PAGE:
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Dr K K Aggarwal

Ego in Mythology

By Dr K K Aggarwal
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For spirituality, one needs to control two things, firstly, lust and lastly, the ego. In Kaama, Krodha, Lobha, Moha and Ahankara, ego and lust both are slow poisons and do not allow one to be spiritual healthy. There are many examples of how to control ego in mythology. Fundamentally, it is said that one should learn to kill ego of oneself and never hurt the ego of others.

Ego in Ramayana is equated to Ravana and in Krishna’s era to Kans. One should learn to kills the ego. In Ramayana, Kumbhkarana is Tamas killed by the self i.e. Rama, Meghnath is Rajas and is killed by the mind i.e. Lakshman and ego, the Ravana, is killed again by self i.e. Rama. In Krishna’s Yuga Kans is killed by consciousness or Lord Krishna.

Mythology also teaches us to keep our ego under control.

  1. The door of any temple is always low in height so that nobody can enter without bending. Bending is sign of humility. Most temples have caves which have the same significance. Older the temple longer will be the cave and smaller will be the entry gate.
  2. Ego in mythology is depicted by Sheshnaaga or Cobra snake with its hood directed inwards indicating keeping your ego under control. The Sheshnaaga over Vishnu when he is resting indicates the same. In Krishna’s birth also, the snake represents controlled ego and protects Krishna when Vasu dev takes him out in the rain.
  3. Lord Shiva is also shown wearing a snake in his neck with hood directed inwards. Shiva is also said to have a blue neck or Neelkanth indicating that to control anger one should neutralize the anger continuously (matted hairs) with cool mind ( Moon) using positive flow of thoughts(ganga) with ego controlled ( naag)
  4. In Hanuman ki Lanka Yatra, Sursa snake is handled by Hanuman with humility. Sursa, the ego, went on increasing in size when Hanuman increases his size.
  5. No Hindu marriage is complete without Varmala, which again indicates the need to bow in front of each other.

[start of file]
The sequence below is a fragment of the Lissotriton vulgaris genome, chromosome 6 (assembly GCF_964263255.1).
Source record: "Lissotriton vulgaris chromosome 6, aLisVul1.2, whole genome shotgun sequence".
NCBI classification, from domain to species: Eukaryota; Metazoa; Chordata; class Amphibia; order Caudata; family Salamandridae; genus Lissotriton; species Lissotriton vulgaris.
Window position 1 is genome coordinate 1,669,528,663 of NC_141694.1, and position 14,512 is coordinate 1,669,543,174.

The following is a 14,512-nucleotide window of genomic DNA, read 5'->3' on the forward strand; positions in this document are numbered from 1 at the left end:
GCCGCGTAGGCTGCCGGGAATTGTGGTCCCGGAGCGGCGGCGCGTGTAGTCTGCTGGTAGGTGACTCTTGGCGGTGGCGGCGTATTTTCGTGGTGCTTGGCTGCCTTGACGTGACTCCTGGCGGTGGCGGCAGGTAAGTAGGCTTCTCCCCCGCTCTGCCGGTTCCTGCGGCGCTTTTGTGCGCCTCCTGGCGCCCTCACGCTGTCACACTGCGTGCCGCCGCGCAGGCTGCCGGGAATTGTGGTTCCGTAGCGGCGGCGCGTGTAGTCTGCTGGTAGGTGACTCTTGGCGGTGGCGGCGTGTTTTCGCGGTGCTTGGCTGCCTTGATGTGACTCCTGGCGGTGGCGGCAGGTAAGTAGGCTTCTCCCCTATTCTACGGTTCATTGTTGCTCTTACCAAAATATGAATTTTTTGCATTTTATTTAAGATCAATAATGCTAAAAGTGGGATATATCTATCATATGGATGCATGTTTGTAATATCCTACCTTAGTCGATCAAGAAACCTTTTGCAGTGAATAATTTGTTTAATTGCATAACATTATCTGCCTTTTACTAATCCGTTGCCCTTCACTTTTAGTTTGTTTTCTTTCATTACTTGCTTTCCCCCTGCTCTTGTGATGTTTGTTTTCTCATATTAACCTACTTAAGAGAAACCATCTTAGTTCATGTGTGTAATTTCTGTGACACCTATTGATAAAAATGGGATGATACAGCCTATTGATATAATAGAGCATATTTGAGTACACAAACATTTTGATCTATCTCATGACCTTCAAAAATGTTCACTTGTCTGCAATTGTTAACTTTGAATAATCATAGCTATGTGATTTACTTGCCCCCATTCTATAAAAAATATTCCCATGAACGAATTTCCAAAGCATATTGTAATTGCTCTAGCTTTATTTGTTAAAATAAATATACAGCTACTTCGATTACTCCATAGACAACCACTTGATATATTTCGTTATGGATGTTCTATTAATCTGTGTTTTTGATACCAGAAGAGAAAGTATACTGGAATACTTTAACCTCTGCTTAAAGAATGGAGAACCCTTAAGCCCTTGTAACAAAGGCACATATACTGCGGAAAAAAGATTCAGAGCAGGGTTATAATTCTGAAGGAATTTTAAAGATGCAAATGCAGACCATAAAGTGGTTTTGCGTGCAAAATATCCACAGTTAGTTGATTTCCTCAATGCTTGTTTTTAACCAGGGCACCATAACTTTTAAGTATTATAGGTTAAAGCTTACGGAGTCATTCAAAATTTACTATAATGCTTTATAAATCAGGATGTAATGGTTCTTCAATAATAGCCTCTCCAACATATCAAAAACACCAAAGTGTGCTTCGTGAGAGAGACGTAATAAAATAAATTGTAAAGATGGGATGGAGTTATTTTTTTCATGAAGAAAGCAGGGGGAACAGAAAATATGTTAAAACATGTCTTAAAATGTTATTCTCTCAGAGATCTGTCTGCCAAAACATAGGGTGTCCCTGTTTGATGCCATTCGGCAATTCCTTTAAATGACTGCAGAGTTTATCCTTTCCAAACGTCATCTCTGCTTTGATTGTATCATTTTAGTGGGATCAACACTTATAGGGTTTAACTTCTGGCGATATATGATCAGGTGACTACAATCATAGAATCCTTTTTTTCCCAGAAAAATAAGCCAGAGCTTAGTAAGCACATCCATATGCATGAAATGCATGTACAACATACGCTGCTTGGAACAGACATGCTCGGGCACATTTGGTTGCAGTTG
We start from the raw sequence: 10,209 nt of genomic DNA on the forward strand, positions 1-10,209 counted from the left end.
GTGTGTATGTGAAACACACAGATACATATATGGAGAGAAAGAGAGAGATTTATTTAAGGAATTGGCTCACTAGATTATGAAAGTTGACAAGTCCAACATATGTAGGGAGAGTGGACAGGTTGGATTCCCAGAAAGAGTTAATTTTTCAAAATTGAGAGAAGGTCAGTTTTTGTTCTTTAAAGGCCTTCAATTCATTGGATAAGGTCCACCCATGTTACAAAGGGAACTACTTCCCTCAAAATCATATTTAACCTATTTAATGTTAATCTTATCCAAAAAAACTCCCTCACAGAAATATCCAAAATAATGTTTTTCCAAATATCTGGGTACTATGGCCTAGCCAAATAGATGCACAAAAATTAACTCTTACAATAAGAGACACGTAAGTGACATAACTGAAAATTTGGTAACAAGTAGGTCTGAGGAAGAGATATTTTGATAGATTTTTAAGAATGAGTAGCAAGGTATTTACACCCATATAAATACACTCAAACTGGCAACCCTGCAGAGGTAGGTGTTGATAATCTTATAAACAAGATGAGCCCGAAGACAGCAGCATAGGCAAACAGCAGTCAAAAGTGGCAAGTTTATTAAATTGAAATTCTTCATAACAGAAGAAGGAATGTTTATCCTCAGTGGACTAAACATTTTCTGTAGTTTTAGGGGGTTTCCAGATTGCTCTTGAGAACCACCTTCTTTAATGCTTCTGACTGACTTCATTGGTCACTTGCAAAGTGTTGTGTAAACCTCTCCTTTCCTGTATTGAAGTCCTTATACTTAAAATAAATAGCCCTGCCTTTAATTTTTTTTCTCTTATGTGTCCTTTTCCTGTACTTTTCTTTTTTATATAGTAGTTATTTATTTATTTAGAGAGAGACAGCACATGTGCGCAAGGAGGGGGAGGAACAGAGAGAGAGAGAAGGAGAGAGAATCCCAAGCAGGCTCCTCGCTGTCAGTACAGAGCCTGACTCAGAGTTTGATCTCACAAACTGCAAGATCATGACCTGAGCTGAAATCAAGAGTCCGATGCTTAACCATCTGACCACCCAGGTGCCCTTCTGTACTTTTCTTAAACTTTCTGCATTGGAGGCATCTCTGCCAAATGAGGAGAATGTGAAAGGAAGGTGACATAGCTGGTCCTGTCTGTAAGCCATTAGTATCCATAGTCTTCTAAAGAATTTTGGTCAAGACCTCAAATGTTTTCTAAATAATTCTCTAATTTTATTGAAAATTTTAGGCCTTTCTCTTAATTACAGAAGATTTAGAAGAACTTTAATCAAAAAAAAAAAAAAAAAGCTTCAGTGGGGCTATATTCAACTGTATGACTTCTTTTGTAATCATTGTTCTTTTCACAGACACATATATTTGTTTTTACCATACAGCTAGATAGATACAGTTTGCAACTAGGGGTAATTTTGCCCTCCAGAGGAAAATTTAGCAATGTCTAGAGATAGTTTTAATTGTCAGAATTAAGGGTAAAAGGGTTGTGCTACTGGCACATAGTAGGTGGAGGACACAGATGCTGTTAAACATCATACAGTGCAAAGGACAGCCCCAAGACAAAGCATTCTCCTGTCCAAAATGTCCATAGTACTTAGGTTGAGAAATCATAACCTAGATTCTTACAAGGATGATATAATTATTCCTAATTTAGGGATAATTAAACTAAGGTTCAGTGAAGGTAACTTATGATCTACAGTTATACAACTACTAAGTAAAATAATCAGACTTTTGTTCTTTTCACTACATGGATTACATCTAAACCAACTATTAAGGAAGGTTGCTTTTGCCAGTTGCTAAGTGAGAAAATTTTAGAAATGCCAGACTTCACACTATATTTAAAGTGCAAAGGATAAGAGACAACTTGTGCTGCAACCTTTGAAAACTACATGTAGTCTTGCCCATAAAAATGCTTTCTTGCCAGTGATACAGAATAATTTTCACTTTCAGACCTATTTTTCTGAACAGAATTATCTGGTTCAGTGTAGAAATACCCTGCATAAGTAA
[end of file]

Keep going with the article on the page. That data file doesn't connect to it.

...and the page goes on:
(Disclaimer: The views expressed in this write up are my own).

Lathmar Holi

By Dr K K Aggarwal
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Lathmar Holi is celebrated in Barsana, the birth place of Radha.

As the name suggests, in this Holi the girls hit the boys with sticks. As per mythology, Lord Krishna visited his beloved Radha’s village on this day and playfully teased her and her friends. Taking offence at this, the women of Barsana chased him away. Since then, men from Krishna’s village, Nandgaon, visit Barsana to play Holi in the town which has the distinction of having the only temple dedicated to Radha in India. The Holi is unique as women chase men away with the sticks. The men also sing provocative songs in a bid to invite attention of the women and women then go offensive with Lathies to beat men who protect themselves with shields.

Only mythological answer I can think of Lathmar Holi is that this holi represents cleaning of the mind towards physical attraction to the women and lust. The five vices are Kaama, Krodha, Lobha, Moha and Ahankar. Moh or attachment and lust need to be removed before Holi is celebrated. The burning of Holika means burning of sum total of all the five vices.

Self-esteem in Mythology

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For spirituality, one needs to control two things, firstly, lust and lastly, the ego. In Kaama, Krodha, Lobha, Moha and Ahankara, ego and lust both are slow poisons and do not allow one to be spiritual healthy. There are many examples of how to control ego in mythology. Fundamentally, it is said that one should learn to kill ego of oneself and never hurt the ego of others.

Ego in Ramayana is equated to Ravana and in Krishna’s era toKans.One should learn to kills the ego. In Ramayana, Kumbhkarana is Tamas killed by the self i.e. Rama, Meghnath is Rajas and is killed by the mind i.e. Lakshman and ego, the Ravana, is killed again by self i.e. Rama. In Krishna’sYugaKansis killed by consciousness or Lord Krishna.